Next, we install all the basic dependencies of our project in the image. -y tells apt not to ask us about anything and simply install the packages. –no-install-recommends keeps the installed packages to a minimum and keeps our resulting image a bit smaller. This option can be removed. The packages we install contain git, obviously, GCC-9 and Clang, CMake, and some other useful utilities. Ca-certificates is installed because it enables us to store artifacts because otherwise, we will see errors about not being authorized to upload artifacts, which happens because https-connections cannot be established. Afterward, we remove all unnecessary data by performing apt-get autoremove, apt-get clean and apt-get autoclean as well as deleting the downloaded package-sources by calling rm -rf /var/lib/apt/lists/*. These steps simply reduce the size of our docker image, which reduces the time it takes to load the image.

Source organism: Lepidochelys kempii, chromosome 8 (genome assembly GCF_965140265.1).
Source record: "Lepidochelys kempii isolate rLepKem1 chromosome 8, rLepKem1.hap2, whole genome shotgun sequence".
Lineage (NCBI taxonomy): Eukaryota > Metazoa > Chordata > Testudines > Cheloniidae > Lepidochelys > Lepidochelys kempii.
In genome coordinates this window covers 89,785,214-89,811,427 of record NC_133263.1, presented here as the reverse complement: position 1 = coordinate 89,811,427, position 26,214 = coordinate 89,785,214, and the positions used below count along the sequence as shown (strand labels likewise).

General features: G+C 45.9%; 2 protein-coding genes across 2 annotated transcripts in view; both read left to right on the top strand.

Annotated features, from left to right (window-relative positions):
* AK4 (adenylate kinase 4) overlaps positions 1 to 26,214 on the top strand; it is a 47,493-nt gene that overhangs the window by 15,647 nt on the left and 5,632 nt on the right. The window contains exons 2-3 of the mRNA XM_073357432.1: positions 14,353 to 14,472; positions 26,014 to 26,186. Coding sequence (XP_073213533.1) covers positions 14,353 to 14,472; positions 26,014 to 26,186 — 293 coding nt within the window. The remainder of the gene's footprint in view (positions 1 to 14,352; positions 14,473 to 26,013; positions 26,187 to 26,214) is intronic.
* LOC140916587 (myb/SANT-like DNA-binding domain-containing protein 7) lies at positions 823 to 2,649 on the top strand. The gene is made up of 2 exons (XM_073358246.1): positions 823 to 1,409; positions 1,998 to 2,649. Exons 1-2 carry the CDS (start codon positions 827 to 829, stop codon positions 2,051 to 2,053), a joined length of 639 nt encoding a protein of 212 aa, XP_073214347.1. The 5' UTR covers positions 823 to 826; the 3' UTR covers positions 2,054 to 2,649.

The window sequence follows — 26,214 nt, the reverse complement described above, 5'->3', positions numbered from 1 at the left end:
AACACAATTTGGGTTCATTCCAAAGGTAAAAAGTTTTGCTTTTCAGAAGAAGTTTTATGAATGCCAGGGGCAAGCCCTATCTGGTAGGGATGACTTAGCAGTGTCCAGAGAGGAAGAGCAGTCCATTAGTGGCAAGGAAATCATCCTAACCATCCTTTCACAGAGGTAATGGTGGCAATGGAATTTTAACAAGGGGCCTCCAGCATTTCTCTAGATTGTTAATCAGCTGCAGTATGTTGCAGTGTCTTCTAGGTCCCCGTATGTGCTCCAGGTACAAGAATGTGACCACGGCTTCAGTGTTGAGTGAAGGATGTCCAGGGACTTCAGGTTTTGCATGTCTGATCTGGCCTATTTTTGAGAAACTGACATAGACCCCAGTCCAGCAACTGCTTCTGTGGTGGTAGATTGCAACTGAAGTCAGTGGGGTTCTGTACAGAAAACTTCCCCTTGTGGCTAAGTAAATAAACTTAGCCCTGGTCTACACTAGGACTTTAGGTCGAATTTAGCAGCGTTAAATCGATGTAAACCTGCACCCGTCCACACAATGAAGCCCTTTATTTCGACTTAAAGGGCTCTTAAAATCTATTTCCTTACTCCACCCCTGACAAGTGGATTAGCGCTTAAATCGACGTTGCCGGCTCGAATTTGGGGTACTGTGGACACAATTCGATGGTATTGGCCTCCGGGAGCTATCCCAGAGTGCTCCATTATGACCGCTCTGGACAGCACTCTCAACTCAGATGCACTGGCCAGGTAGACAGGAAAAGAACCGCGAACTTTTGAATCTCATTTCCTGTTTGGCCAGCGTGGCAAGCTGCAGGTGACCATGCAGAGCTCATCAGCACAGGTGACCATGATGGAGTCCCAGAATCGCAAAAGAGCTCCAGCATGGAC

Once our Dockerfile is ready we create a new GitHub repository only containing this single file. You can call it DockerfileRepositoryForCpp. It should only contain the Dockerfile which has to be named Dockerfile (no file ending). Then move on to DockerHub. If you don’t have one already, create an account, and verify your email address. I would recommend signing up with your GitHub account. Once you are logged in, select Repositories at the top and click Create Repository on the top right corner. Provide a name and description, make it public and scroll to the bottom. You should see a section Build settings and a Github icon in it. Click it and connect your GitHub account to your Docker account. After the accounts are connected, you should see the word connected in green underneath the Github icon on the Create repository page. Clicking the GitHub icon now should open two input-fields: One for an organization, where you select your Github Account, and one for a repository, where you select your DockerfileRepositoryForCpp repository. Next, click Create & Build.